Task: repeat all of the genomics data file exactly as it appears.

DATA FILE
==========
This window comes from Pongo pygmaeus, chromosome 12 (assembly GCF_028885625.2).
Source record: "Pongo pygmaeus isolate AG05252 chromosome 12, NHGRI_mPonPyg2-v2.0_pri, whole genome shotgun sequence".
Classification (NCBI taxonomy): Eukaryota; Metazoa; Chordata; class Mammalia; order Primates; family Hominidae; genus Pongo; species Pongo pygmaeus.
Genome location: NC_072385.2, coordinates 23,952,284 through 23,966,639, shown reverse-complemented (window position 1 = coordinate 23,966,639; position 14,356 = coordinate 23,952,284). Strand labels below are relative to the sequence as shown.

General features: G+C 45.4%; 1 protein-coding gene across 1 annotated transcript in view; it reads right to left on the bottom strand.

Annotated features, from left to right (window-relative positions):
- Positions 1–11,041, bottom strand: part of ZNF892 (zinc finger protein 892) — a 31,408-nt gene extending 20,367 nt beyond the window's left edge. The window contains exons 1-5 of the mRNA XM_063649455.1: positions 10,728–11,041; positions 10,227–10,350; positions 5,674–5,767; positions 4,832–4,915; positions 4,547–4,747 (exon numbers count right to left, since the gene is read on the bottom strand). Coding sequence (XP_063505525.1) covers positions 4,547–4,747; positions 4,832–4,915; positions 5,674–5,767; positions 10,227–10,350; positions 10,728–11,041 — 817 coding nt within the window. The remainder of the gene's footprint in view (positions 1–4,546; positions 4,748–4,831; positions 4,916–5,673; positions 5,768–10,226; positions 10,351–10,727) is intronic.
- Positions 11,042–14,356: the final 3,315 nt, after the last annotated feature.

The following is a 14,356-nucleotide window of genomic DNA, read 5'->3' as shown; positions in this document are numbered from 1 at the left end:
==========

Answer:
This window comes from Pongo pygmaeus, chromosome 12 (assembly GCF_028885625.2).
Source record: "Pongo pygmaeus isolate AG05252 chromosome 12, NHGRI_mPonPyg2-v2.0_pri, whole genome shotgun sequence".
Classification (NCBI taxonomy): Eukaryota; Metazoa; Chordata; class Mammalia; order Primates; family Hominidae; genus Pongo; species Pongo pygmaeus.
Genome location: NC_072385.2, coordinates 23,952,284 through 23,966,639, shown reverse-complemented (window position 1 = coordinate 23,966,639; position 14,356 = coordinate 23,952,284). Strand labels below are relative to the sequence as shown.

General features: G+C 45.4%; 1 protein-coding gene across 1 annotated transcript in view; it reads right to left on the bottom strand.

Annotated features, from left to right (window-relative positions):
- Positions 1–11,041, bottom strand: part of ZNF892 (zinc finger protein 892) — a 31,408-nt gene extending 20,367 nt beyond the window's left edge. The window contains exons 1-5 of the mRNA XM_063649455.1: positions 10,728–11,041; positions 10,227–10,350; positions 5,674–5,767; positions 4,832–4,915; positions 4,547–4,747 (exon numbers count right to left, since the gene is read on the bottom strand). Coding sequence (XP_063505525.1) covers positions 4,547–4,747; positions 4,832–4,915; positions 5,674–5,767; positions 10,227–10,350; positions 10,728–11,041 — 817 coding nt within the window. The remainder of the gene's footprint in view (positions 1–4,546; positions 4,748–4,831; positions 4,916–5,673; positions 5,768–10,226; positions 10,351–10,727) is intronic.
- Positions 11,042–14,356: the final 3,315 nt, after the last annotated feature.

The following is a 14,356-nucleotide window of genomic DNA, read 5'->3' as shown; positions in this document are numbered from 1 at the left end: